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Viewpoints: Letters / Opinions

Old growth and young growth logging needed to sustain the current industry

By Shelly Wright


March 30, 2016
Wednesday PM

Southeast Conference (SEC) a non-profit organization dedicated to the economic health of Southeast Alaska, gathered in Juneau March 15 & 16, 2016 for the Mid-Session Summit membership meeting. One of the subjects discussed at this meeting was the collapse of the Southeast Alaska timber industry. Bryce Dahlstrom, Vice President of Transportation for Viking Lumber stated, “Viking Lumber has about a year and a half of economical timber left to process. After that we are closing our doors unless more timber is sold by the Forest Service.” SEC has long been an advocate for resource development especially the timber industry and hearing this disturbing statement from our last remaining mid-size sawmill owner is devastating. Bryce went on to say that he is in despair over this decision to leave southeast, not because of the financial situation of his family, they have other opportunities elsewhere, but because of what the effects will be to the community he has grown up in. He worries about the people and communities they will be leaving behind. Approximately 150 jobs will be lost including road builders, cutters, loggers and truckers. Viking Lumber accounts for about 60% of AP&T, the local electric provider, revenue along with contributing to local towing companies, franchises such as Napa, Petro Marine, Shuab Ellison, Tyler Rental and Alaska Commercial. For communities on Prince of Wales Island, 150 jobs is a major industry.

Alcan Timber, a major employer in the industry working in Ketchikan, Zarembo Island and Hecata Island is also foreseeing operations ceasing to exist in Southeast because of insufficient supply. With the State of Alaska’s budget crisis, the delays in the Alaska Mental Health Trust land exchange and the inability or seemingly unwillingness of the Forest service to meet market demands there appears to be no economical timber for the industry to survive.

Sealaska also issued a statement saying “Sealaska’s goal for a smaller sustainable cut from its timberlands is to bridge to second growth and to create a stable workforce that can lead into second growth harvest. But creation of a stable timber industry that local communities can rely on for economic opportunities and jobs require adequate and consistent timber from the U.S. Forest Service as well. An inadequate Forest Service timber supply, such as the one now facing the industry, could make Sealaska reassess our sustainable cut framework, and threatens the industry’s ability to bridge to second growth”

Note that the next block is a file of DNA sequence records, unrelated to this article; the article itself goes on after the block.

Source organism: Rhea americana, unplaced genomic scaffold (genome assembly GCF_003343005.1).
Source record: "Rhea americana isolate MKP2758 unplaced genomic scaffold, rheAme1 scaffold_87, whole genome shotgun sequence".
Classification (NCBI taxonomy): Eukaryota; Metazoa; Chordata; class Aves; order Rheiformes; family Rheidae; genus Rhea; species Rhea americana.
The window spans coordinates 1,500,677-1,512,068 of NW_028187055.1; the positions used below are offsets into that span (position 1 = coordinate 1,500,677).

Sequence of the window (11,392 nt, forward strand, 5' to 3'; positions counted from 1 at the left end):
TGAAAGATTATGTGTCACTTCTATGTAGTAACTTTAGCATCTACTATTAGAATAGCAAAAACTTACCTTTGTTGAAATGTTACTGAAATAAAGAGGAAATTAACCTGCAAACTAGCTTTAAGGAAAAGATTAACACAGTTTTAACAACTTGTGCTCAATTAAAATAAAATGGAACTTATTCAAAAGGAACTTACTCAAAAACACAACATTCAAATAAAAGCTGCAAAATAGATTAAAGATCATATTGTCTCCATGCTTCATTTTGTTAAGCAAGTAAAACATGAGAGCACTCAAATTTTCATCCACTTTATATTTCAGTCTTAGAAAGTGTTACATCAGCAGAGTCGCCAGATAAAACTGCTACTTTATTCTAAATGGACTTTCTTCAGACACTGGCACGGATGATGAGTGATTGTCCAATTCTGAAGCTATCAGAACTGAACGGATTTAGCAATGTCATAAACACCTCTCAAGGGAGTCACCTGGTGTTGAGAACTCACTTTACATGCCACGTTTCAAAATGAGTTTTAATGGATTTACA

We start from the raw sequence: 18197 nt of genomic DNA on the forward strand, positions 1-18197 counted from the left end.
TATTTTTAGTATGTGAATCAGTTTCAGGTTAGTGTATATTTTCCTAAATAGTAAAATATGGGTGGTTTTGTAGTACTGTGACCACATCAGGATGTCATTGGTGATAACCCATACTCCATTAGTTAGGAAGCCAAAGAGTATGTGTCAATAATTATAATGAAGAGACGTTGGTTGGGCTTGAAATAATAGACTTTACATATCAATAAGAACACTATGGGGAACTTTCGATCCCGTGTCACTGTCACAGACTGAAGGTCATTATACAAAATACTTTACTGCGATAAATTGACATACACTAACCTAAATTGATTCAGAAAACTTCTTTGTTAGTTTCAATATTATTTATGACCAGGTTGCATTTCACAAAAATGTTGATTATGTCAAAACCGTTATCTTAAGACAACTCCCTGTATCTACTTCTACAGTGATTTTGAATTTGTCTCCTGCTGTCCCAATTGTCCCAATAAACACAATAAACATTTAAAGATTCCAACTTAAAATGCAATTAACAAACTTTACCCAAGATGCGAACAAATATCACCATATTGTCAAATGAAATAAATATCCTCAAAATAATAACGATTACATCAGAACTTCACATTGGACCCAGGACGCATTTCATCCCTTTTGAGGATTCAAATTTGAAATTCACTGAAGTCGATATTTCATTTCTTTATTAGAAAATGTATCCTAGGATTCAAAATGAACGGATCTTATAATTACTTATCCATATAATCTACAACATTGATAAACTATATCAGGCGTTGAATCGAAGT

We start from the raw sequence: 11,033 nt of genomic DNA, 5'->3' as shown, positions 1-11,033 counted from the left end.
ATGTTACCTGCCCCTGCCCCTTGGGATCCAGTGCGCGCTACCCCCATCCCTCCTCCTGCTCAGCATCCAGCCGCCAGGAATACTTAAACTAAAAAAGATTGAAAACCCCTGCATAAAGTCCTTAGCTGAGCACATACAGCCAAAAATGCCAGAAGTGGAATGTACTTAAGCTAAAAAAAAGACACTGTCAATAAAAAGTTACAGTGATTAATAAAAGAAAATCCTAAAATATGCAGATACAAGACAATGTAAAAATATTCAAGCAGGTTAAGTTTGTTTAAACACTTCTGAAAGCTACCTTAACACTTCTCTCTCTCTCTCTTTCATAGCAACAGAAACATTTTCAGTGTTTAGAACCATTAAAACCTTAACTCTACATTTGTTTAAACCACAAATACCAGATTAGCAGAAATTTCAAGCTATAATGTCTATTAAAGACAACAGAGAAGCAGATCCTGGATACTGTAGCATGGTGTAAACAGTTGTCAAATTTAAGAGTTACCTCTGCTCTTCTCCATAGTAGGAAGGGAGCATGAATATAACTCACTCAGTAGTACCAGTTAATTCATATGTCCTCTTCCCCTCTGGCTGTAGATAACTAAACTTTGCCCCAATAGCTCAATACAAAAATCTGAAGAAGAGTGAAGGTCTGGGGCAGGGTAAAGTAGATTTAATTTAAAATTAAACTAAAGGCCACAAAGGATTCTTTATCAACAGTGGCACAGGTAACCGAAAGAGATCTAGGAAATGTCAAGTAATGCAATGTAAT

The transition to young growth timber is nothing more than a political game; a game with very high stakes for the people that want to live in the Tongass. Alaska’s young growth trees are too small to manufacture. According to industry experts, the manufacturing of young growth spruce and hemlock trees in Southeast Alaska will not be financially feasible until the trees are at least 90 years old or until there are sufficient acres of 60-year old and older trees available to enable the amortization of a modern saw log sawmill. Our young growth trees are 40 to 50 years old. If the Tongass is forced into this transition our manufacturing industry will be gone completely. It will be strictly a small log export industry.

Alaska is in dire straits economically. We hear talk of diversity within our economy yet the timber industry is being choked out of business. We are allowing our resource to die in the ground instead of proper renewable management practices put in place. Timber has been a primary economic driver in the history of Alaska, especially in Southeast Alaska. Once the economic backbone of the region; the reduction in timber supply since 1990 has caused the loss of 3,500 direct industry jobs and over $100 million in annual payroll in the 1990’s. It is not the intent or the desire of the timber industry to go back to the days of clear-cut after clear-cut but it is perfectly reasonable to have an industry that can support the communities around the Tongass and contribute to the bottom line of the general fund. Southeast Alaskans are a hearty lot and will fight to the bitter end for our land and our survival. Without immediate action such as bridge timber contracts, a delay of the Tongass timber transition to young growth or a transfer of lands from federal control to State control, we will see the end of the timber industry in Southeast Alaska.

In 2013 when Secretary Vilsack announced the plan to expedite the transition to a young growth industry he promised to maintain an integrated wood products industry, continue to provide jobs and help sustain communities in Southeast Alaska and move beyond the controversial debate on old-growth forests and focus on supporting jobs. None of these things are happening.

We must convince Secretary of Agriculture Tom Vilsack and the United States Forest Service to delay the transition to a premature exclusive second growth industry. We must have a mix of old growth and young growth logging to sustain the current industry and the economy of the communities in Southeast Alaska.

Shelly Wright, Executive Director
Southeast Conference
On Behalf of the Southeast Conference Board of Directors
Juneau, Alaska

Received March 29, 2016 - Published March 30, 2016



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